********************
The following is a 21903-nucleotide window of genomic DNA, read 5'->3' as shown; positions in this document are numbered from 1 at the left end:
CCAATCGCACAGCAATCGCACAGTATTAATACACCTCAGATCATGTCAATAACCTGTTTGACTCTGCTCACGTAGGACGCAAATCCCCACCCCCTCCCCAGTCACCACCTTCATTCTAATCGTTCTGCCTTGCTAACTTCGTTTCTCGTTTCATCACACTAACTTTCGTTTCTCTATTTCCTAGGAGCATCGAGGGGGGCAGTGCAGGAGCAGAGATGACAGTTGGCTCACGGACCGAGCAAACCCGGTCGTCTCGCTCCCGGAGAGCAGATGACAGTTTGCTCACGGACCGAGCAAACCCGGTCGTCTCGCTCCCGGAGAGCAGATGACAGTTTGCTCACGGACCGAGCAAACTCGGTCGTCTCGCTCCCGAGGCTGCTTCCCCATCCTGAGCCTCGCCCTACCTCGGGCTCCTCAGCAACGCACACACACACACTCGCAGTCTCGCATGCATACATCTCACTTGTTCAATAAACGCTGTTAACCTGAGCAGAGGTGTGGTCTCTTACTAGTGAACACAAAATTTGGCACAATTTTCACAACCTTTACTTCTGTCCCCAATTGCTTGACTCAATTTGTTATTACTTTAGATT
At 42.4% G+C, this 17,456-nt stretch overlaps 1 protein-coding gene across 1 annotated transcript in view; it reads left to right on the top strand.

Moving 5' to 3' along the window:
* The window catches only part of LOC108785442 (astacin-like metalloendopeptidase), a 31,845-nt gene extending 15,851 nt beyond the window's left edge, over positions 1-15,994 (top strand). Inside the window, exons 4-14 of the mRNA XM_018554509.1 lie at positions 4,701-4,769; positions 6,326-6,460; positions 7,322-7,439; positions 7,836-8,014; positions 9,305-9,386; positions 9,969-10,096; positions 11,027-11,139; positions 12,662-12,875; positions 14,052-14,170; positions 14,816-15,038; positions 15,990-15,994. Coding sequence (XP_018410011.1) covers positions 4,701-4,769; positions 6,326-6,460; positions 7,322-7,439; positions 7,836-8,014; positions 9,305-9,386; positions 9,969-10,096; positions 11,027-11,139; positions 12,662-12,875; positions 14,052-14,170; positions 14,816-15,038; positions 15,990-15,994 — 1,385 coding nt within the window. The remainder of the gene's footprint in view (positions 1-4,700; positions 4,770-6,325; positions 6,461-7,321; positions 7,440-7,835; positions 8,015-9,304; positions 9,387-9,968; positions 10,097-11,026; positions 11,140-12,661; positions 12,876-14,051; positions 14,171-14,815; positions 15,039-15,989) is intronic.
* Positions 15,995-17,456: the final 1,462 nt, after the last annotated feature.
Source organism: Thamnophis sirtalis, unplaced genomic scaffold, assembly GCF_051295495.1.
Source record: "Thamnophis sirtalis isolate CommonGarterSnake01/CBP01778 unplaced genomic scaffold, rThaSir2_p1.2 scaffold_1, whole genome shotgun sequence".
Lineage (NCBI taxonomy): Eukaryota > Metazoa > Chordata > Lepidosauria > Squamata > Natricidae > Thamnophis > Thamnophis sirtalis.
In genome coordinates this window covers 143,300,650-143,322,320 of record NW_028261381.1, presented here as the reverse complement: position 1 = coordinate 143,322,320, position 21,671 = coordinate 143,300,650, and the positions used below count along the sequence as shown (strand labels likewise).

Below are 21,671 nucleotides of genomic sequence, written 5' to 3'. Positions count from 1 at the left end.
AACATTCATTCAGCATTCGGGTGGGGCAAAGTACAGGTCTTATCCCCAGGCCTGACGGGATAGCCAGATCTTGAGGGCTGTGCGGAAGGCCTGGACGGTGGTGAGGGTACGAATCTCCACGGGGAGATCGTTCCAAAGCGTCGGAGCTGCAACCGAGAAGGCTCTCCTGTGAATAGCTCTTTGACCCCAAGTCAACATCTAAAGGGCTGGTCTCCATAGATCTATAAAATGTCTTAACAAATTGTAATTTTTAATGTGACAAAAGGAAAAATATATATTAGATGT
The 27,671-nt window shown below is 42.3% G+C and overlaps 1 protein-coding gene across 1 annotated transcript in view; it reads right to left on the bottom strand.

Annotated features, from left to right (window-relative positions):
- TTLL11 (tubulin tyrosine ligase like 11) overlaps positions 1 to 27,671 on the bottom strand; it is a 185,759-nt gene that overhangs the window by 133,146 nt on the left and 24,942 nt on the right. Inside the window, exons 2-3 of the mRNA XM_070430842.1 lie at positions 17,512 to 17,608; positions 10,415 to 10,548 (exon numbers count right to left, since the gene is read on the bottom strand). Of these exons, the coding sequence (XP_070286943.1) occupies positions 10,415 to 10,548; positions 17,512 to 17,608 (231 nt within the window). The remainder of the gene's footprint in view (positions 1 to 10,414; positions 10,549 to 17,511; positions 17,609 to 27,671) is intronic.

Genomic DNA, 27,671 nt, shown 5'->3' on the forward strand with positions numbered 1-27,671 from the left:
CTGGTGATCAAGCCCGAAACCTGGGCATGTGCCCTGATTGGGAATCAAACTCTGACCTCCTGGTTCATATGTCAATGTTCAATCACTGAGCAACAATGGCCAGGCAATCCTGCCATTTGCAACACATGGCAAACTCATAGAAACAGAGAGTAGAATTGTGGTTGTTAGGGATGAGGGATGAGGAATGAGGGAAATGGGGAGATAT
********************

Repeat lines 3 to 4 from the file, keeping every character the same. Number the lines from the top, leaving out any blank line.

At 42.4% G+C, this 17,456-nt stretch overlaps 1 protein-coding gene across 1 annotated transcript in view; it reads left to right on the top strand.

Moving 5' to 3' along the window: